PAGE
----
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An Uneasy Week for College Football

Now that players are returning to campuses across the country, things remain unknown.
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As anticipation grows toward the possible start of a college football season with the return of student-athletes to campuses for voluntary workouts, multiple players at schools around the nation have tested positive for the COVID-19 Coronavirus since their arrivals on their respective campuses. 

The University of Houston has halted all voluntary workouts after six Cougar football players tested positive last week. A similar number of players also tested positive at Alabama, though the Crimson Tide has not announced a total stoppage of workouts. 

It's the greatest fear of those in charge, and fans being imagined. 

Critics of the athletes return point to them coming into contact with fellow players as the cause of the positive tests, though there is no information to confirm how those players contracted the virus. 

Protocols in place are dictating the medical treatments for those infected players, and preventing further spreading of the virus among teammates, but should this number begin to increase past initial levels, it could mean a rethinking of plans moving forward. 

At the same time, Texas Gov. Greg Abbott has informed colleges across his state to expect stadium capacity to be limited to 50% at best according to reports, first according to USA Today's Dan Wolken and reported by Jenna West of Sports Illustrated. 

Form West's story. 

"Abbott's message to the athletics directors was clear, according to the person with knowledge of the call: It would take either a vaccine or a drastic drop in cases for capacity to increase beyond 50% and that schools should not count on either development by the time the football season starts," Wolken wrote."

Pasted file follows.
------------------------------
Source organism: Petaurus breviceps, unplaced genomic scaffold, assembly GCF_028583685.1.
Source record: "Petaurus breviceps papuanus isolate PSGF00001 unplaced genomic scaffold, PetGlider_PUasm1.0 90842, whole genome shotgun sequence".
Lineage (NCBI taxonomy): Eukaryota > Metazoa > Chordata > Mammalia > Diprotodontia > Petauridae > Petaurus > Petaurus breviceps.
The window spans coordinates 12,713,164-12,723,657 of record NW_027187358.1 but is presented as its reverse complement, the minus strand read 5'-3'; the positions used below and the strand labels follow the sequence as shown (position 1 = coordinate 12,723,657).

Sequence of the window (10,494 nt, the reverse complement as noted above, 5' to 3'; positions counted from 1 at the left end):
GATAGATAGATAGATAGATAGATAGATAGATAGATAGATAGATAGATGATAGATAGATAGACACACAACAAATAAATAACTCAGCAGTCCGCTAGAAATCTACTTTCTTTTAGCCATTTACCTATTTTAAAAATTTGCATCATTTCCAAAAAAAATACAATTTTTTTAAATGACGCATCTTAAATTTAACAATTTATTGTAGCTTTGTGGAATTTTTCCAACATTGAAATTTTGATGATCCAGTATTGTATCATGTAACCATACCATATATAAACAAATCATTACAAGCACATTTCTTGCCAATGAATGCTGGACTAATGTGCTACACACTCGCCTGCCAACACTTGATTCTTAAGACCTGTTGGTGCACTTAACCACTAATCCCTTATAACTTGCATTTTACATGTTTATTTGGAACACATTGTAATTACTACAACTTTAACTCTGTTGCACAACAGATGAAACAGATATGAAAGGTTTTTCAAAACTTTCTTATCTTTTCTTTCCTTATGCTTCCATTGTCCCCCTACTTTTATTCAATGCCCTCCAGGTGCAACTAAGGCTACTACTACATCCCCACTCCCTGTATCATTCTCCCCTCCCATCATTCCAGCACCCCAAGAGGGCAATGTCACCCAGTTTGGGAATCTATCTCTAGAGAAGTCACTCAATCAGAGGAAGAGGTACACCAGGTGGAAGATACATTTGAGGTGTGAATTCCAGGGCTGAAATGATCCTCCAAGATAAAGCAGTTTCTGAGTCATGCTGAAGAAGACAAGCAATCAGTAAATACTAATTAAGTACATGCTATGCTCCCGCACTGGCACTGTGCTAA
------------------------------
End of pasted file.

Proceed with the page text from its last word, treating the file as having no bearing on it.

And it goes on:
While stadium capacity has been a topic of conversation, Abbott is the first governor to make such a statement publicly regarding stadium capacity for potential games this season. 

Fans of the University of Texas might not like Abbott's proclamation, which would limit the usual crowd of 100,119 to 50,559, of which the majority would be season ticket holders and student, limiting the average fan's ability to attend games at Memorial Stadium. 

Vanderbilt has not yet revealed its plans for practice or games, and at last report, the university remains in Phase 2 of their four-phase plan for reopening. 

The developments in Texas don't have a direct and immediate impact on the SEC or Vanderbilt. However, officials and administrators are in contact and monitoring situations in other states and at universities across the nation. 

Future developments, however, at both Houston, Alabama, and other institutions bear watching the coming days and weeks as everyone continues toward the stat of college football season.